Casey Weathers, yellow sneakers flashing, takes a few running steps and a crow hop before hurling a baseball with all his might into a sock net, which is a mere 30-ish feet away from his release point. A radar gun reading gets spit out on a monitor mounted on the
Casey Weathers, yellow sneakers flashing, takes a few running steps and a crow hop before hurling a baseball with all his might into a sock net, which is a mere 30-ish feet away from his release point. A radar gun reading gets spit out on a monitor mounted on the wall: 107.8 mph.
"I got really fortunate in the last year," says Weathers, 30, who battled bad luck and injuries for the better part of five seasons. "I basically got signed by the Indians off a pull-down video."
Gif: Casey Weathers Radar Gun Throw
The "pull-down" drill is so named because it comes from the end of the second phase of pitching guru Alan Jaeger's long-toss regimen, in which, after "stretching out" to 300-foot throwing distances, pitchers "pull down" to the comparably minute distance at which their final throws are made. But at Driveline Baseball in Seattle, where Weathers has been training for parts of the last two years, the drill is used as a once-weekly "max-intent" stress test to see just how hard a pitcher can throw.
"I played outfield growing up, so I do more of an outfielders throw," says Weathers, a 2007 first-round Draft pick who battled back from said arm injuries to strike out more than a batter per inning across two Minor League levels in 2015. "You try to beat your score every time and get as much velocity as you can.
"I can definitely get some translation to the mound as far as getting arm speed, but it's all about the confidence for me. I've been through all these injuries, and now I can throw a ball at max intent at very high output and I'm fine. That's the biggest confidence thing for me. I can prepare my body to do the things I need to do to compete during the season."
To some extent, hitting 108 mph seems crazy when you consider that the fastest pitch tracked by Statcast™ in 2015 was 103.9 mph, by Aroldis Chapman, but that's how much a crow hop can help as compared to just throwing off of a mound. The momentum gained from a running start also helps explains how Carlos Gomez was able to hit 103.1 mph while throwing out Joe Mauer at the plate last September, and how Kevin Kiermaier topped 100 mph.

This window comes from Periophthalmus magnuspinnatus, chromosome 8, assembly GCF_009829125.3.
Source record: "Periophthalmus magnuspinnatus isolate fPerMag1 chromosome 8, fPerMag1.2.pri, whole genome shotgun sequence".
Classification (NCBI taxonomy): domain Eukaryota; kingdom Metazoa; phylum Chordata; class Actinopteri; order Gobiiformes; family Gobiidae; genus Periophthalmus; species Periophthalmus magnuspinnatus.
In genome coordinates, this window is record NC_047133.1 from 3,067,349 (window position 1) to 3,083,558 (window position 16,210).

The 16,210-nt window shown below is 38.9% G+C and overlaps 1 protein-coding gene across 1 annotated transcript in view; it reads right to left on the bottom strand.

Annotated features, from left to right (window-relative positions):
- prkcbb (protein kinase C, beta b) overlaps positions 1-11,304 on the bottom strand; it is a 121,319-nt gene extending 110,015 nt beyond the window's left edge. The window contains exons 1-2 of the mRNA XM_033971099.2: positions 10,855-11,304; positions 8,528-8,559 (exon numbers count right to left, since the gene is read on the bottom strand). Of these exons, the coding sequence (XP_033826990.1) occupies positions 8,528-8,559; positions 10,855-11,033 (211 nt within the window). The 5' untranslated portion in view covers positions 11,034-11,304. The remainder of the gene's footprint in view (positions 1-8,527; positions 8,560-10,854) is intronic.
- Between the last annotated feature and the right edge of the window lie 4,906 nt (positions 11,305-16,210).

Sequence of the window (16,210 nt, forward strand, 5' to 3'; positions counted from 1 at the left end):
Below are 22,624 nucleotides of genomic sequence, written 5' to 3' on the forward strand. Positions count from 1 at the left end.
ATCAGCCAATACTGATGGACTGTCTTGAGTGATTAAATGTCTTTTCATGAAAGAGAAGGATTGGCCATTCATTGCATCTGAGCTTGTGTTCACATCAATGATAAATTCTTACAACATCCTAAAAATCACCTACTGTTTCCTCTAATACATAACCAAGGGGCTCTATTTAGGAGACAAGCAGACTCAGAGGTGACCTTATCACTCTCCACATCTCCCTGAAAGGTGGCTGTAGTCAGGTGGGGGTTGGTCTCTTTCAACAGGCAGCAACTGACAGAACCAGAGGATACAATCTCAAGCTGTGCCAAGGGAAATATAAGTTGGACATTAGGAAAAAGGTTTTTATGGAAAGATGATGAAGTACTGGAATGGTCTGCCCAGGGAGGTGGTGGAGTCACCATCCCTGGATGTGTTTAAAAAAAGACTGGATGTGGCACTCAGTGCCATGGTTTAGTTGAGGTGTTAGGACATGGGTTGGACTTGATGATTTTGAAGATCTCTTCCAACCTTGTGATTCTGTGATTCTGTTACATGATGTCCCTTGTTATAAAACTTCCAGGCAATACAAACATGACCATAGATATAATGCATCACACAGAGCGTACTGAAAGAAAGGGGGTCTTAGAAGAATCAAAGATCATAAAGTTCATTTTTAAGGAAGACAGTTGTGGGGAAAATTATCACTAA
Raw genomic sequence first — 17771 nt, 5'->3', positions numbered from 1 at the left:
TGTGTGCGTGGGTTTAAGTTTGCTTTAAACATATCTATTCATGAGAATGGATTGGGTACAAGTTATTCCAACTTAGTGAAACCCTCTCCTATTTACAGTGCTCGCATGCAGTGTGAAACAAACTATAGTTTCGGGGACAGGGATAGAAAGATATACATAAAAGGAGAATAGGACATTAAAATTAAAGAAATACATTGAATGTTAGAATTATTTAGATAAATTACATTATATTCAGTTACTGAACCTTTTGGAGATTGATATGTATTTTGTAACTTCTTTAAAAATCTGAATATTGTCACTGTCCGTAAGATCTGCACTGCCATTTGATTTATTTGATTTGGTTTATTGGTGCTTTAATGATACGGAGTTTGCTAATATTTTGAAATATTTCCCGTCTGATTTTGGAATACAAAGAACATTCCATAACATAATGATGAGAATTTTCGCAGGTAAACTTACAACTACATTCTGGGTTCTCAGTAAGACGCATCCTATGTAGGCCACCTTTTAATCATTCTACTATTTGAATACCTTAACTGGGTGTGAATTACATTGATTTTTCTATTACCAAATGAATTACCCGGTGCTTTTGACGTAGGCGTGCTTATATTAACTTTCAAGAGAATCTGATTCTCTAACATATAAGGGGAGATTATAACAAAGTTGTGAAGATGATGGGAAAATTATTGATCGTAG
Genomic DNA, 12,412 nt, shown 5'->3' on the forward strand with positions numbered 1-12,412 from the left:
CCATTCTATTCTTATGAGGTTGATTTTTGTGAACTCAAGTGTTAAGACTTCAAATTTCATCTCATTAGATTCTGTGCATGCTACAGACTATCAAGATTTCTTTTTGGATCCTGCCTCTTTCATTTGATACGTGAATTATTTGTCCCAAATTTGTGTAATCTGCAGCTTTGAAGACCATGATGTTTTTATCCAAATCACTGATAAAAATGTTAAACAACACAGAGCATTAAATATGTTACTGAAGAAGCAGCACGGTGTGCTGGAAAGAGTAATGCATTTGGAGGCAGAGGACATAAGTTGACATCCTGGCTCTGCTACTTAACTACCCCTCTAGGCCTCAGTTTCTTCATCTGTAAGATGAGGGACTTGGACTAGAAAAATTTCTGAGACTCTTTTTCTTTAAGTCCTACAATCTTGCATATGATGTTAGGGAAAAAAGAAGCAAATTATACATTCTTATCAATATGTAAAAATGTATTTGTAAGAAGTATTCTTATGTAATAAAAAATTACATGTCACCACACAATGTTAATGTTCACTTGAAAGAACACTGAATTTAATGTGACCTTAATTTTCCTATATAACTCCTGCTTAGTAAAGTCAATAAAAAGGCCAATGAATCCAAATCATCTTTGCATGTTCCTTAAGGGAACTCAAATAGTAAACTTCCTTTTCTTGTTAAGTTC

It was November 2014 when Weathers caught Cleveland's eye with a "pull down" of 105.8 mph, seven years after he was taken eighth overall in the 2007 Draft, two picks ahead of San Francisco Giants ace Madison Bumgarner.
But it was also six years after Weathers' first Tommy John surgery and just one year since the revision that removed a bone spur the size of the tip of his pinky from his repaired UCL.
Indians director of player development Carter Hawkins, who caught Weathers at Vanderbilt University, already knew his work ethic and desire to get better. But the pull-down video showed Hawkins that Weathers was finally healthy and in top shape.
"Seeing the intent with which he was throwing in that video basically answered that question," Hawkins says. "We knew at that point that the physical part wasn't a limitation, and we were excited to bring him on board and start the process of translating the arm strength to in-game execution."
Weathers struck out 75 batters in 49 1/3 innings in 2007 as the closer for a stacked Commodores squad that featured future big leaguers David Price, Pedro Alvarez and Ryan Flaherty. Weathers was throwing 95-97 mph and had a put-away slider that earned him a spot on the 2008 U.S. Olympic team, where he teamed with the likes of Jake Arrieta and Dexter Fowler to take home the bronze. And that was the last time his elbow would feel good.